Call of the Wilde: Pittsburgh Penguins take 4-3 shootout win over Montreal Canadiens

Two home games remain before the Montreal Canadiens’ annual Christmas trek across North America. It was Pittsburgh on Wednesday and the New York Islanders to come on Saturday, then a full seven games away from the Bell Centre.

The Penguins played at home Tuesday, beating Arizona, so they had the rougher schedule for this one. However, both teams were ready to go in a highly entertaining game that ended in a shootout that went 12 rounds with a 4-3 Pittsburgh win.

Wilde Horses 

It’s not difficult to know which prospect will shine in the NHL. Generally, a player excels at a lower level, then shows the same skills over time at the next level. For example, Cole Caufield shone at the United States Development Program, breaking scoring records, then he shone at Wisconsin University, winning the Hobey Baker Award. When he started scoring for the Canadiens, no one was surprised.

Story continues below advertisement

Every now and then, though, something weird happens: A player exceeds expectations at the NHL level with talent that he didn’t exhibit when he played at a lower level. Jayden Struble is that player who outpaces projections.

It’s not as if Struble was bad at Northeastern University. He was fine. He went about his business. Nothing spectacular happened when he was with the Huskies. He dressed, did fine, and then he dressed again. He had only one goal in 31 games for his university team in Boston.

Struble then got the call up to Montreal after 21 workmanlike games in Laval, and, suddenly, top-level talent breaks out. The game is so much faster at the NHL level and he is having absolutely no issue at all with it. It appears to be nothing to him to face the world’s best players.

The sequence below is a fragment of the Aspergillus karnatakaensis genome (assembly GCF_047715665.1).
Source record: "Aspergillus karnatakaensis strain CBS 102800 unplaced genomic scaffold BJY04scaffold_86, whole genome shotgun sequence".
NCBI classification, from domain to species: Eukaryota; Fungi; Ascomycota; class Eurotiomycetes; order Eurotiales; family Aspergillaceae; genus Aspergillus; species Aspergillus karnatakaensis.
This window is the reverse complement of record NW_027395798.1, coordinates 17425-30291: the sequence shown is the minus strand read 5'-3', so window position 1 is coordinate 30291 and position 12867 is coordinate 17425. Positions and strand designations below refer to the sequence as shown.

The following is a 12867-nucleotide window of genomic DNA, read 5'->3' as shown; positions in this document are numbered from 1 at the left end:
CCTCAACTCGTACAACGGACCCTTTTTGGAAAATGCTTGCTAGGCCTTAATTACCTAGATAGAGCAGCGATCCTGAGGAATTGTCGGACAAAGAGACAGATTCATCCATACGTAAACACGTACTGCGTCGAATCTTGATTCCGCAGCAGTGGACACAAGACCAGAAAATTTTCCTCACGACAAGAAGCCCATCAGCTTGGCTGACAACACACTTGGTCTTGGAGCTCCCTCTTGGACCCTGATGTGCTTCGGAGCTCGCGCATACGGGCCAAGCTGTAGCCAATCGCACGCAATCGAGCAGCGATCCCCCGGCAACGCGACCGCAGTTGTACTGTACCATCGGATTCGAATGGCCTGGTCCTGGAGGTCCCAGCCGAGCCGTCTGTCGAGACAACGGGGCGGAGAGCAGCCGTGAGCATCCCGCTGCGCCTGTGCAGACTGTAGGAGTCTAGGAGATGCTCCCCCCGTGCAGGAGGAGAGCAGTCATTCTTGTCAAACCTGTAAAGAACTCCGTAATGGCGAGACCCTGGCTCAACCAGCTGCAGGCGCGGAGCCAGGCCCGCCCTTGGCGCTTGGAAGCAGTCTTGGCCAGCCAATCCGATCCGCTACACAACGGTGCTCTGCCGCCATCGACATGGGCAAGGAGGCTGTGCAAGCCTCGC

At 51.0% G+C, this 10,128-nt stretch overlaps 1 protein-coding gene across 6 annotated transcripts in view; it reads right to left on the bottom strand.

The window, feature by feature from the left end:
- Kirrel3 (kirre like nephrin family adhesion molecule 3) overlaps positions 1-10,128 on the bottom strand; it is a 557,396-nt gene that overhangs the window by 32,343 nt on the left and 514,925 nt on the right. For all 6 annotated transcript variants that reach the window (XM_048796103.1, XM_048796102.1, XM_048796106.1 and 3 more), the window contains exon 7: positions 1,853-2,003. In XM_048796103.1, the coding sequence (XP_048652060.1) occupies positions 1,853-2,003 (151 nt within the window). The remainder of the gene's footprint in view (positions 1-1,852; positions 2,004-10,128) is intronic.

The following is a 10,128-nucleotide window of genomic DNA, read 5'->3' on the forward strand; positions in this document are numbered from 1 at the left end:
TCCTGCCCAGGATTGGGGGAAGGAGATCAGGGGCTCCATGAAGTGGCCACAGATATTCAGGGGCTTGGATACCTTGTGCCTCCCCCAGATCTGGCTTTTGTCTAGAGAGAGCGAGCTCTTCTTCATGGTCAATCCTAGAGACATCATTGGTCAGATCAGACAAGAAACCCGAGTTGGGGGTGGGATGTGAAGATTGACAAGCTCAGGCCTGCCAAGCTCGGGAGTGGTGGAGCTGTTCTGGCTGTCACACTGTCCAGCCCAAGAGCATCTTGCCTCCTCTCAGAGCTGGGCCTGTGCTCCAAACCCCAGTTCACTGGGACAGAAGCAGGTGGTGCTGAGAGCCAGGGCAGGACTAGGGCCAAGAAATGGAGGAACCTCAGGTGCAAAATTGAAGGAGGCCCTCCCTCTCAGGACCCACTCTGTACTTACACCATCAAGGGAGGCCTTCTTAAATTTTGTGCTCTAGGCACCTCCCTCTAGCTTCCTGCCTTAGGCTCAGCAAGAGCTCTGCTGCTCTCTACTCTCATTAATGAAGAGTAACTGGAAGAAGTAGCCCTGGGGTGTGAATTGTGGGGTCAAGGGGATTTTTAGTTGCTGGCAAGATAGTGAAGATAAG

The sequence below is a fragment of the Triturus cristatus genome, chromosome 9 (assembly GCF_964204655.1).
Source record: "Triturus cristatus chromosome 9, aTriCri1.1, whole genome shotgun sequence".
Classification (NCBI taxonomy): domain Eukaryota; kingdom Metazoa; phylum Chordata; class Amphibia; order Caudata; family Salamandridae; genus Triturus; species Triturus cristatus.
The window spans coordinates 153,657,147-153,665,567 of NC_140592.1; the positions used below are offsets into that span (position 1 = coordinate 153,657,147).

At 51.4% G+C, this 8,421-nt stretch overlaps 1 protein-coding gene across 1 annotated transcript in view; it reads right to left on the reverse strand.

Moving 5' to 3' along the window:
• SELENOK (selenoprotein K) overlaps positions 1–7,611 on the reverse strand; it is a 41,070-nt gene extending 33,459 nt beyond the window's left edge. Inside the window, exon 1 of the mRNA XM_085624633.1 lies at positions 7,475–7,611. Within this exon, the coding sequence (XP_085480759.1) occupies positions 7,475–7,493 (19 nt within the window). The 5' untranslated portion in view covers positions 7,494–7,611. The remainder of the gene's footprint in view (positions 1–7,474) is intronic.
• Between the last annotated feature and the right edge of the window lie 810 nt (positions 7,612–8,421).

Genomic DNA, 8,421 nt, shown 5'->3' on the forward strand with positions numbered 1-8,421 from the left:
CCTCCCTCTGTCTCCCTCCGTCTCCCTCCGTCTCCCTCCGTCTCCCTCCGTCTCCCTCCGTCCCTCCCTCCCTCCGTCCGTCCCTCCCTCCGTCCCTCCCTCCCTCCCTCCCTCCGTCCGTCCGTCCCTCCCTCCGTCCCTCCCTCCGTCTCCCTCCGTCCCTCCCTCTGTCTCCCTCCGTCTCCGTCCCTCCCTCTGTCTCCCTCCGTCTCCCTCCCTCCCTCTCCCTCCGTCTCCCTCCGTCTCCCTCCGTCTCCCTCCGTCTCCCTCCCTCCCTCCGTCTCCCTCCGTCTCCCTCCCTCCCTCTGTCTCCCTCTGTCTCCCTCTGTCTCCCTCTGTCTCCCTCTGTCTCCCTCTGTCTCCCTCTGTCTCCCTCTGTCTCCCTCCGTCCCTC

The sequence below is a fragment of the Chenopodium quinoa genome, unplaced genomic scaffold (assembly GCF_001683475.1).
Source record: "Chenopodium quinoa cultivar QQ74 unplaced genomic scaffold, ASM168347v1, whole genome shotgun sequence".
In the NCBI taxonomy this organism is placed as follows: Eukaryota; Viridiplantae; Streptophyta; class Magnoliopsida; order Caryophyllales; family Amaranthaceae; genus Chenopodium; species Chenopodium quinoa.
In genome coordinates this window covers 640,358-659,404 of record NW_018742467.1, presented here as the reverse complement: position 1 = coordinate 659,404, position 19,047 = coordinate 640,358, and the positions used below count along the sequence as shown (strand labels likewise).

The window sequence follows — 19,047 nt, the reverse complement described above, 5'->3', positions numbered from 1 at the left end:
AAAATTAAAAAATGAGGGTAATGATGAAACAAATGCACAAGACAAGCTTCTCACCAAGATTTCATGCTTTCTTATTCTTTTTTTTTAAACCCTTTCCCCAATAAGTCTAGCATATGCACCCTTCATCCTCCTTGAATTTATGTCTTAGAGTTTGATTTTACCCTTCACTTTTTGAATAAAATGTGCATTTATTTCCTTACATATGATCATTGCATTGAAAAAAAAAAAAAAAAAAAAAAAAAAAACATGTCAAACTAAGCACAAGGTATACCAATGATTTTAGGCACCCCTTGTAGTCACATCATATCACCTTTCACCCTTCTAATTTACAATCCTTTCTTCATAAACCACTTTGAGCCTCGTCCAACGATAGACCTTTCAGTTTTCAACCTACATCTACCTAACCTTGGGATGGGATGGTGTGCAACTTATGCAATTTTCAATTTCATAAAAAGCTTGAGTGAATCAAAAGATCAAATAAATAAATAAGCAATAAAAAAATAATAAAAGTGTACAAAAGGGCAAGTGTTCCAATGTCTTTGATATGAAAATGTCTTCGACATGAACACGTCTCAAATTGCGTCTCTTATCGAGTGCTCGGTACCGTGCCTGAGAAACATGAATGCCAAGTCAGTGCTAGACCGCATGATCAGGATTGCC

Struble has only played 12 games and he already has two goals. His first period marker was gorgeous. He took the puck from behind the net, assessed the scene, and off he went. He skated all the way to the Pittsburgh blue line, then dished it off, then continued his path toward goal. He picked up the rebound for a beautiful tally.

Earlier in the period, Struble had forechecking pressure coming at him. He showed his beautiful skating balance as he met the traffic, and assessed the situation, then calmly fed it to his defensive partner. It was not an easy moment, but he made it look easy.

Story continues below advertisement

It was only last season when Struble was definitely not in the plans for the Canadiens blue line of the future. It is expected when Lane Hutson, David Reinbacher, and Logan Mailloux are ready that Montreal will have 12 NHL defenders. Surely, there was going to be no room for Struble.

The truth is that there is no way that he can be denied a spot on the blue line with play this stellar. Take the numbers off the sweaters, and just assess the player forgetting anyone’s pedigree, and Struble has been the best or second best Montreal defender in his dozen games.

Breaking news from Canada and around the world sent to your email, as it happens.

It’s easy to see him keeping this standard as well. He is making it all look so easy. Usually, there’s a rushed look or a panicked decision; sometimes a player gets plastered against the glass due to situational unawareness. With Struble, it is nearly trouble-free.

Struble is a top-six. He isn’t going anywhere. Management is going to have to make room for him. This is just the start for this second-round draft pick. The next dozen are going to be as good as the first dozen, and the next dozen are going to be even better than that.

Canadiens management will have to pick a top-six one day or trade some defender, because 12 does not go into six. It’s a nice problem to have for GM Kent Hughes to realize that yet another Habs draft pick has NHL skills.

Story continues below advertisement

It was another outstanding night for Juraj Slafkovsky on his new line with Caufield and Nick Suzuki. The line had an 85 per cent in expected goals. All three members of the line were over 80.